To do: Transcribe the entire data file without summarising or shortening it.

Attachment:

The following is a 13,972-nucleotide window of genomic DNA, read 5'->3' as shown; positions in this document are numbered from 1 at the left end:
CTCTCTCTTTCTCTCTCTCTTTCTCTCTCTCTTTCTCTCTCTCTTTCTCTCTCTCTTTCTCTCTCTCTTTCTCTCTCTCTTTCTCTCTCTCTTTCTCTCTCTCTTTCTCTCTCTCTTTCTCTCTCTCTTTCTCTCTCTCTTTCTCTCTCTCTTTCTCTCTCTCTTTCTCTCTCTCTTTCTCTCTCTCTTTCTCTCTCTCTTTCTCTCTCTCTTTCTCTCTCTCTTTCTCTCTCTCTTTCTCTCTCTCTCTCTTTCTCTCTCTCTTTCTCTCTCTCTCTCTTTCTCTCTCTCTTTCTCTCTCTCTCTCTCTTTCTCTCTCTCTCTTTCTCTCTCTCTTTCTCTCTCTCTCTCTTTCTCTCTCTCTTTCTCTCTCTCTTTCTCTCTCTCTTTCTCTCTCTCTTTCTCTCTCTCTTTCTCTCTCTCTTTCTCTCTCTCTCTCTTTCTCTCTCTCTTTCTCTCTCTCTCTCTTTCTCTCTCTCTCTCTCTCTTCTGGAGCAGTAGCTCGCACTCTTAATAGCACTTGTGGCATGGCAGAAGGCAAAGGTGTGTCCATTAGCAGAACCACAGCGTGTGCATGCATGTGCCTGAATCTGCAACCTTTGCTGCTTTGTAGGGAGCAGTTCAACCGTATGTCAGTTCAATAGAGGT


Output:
The following is a 13,972-nucleotide window of genomic DNA, read 5'->3' as shown; positions in this document are numbered from 1 at the left end:
CTCTCTCTTTCTCTCTCTCTTTCTCTCTCTCTTTCTCTCTCTCTTTCTCTCTCTCTTTCTCTCTCTCTTTCTCTCTCTCTTTCTCTCTCTCTTTCTCTCTCTCTTTCTCTCTCTCTTTCTCTCTCTCTTTCTCTCTCTCTTTCTCTCTCTCTTTCTCTCTCTCTTTCTCTCTCTCTTTCTCTCTCTCTTTCTCTCTCTCTTTCTCTCTCTCTTTCTCTCTCTCTTTCTCTCTCTCTTTCTCTCTCTCTCTCTTTCTCTCTCTCTTTCTCTCTCTCTCTCTTTCTCTCTCTCTTTCTCTCTCTCTCTCTCTTTCTCTCTCTCTCTTTCTCTCTCTCTTTCTCTCTCTCTCTCTTTCTCTCTCTCTTTCTCTCTCTCTTTCTCTCTCTCTTTCTCTCTCTCTTTCTCTCTCTCTTTCTCTCTCTCTTTCTCTCTCTCTCTCTTTCTCTCTCTCTTTCTCTCTCTCTCTCTTTCTCTCTCTCTCTCTCTCTTCTGGAGCAGTAGCTCGCACTCTTAATAGCACTTGTGGCATGGCAGAAGGCAAAGGTGTGTCCATTAGCAGAACCACAGCGTGTGCATGCATGTGCCTGAATCTGCAACCTTTGCTGCTTTGTAGGGAGCAGTTCAACCGTATGTCAGTTCAATAGAGGT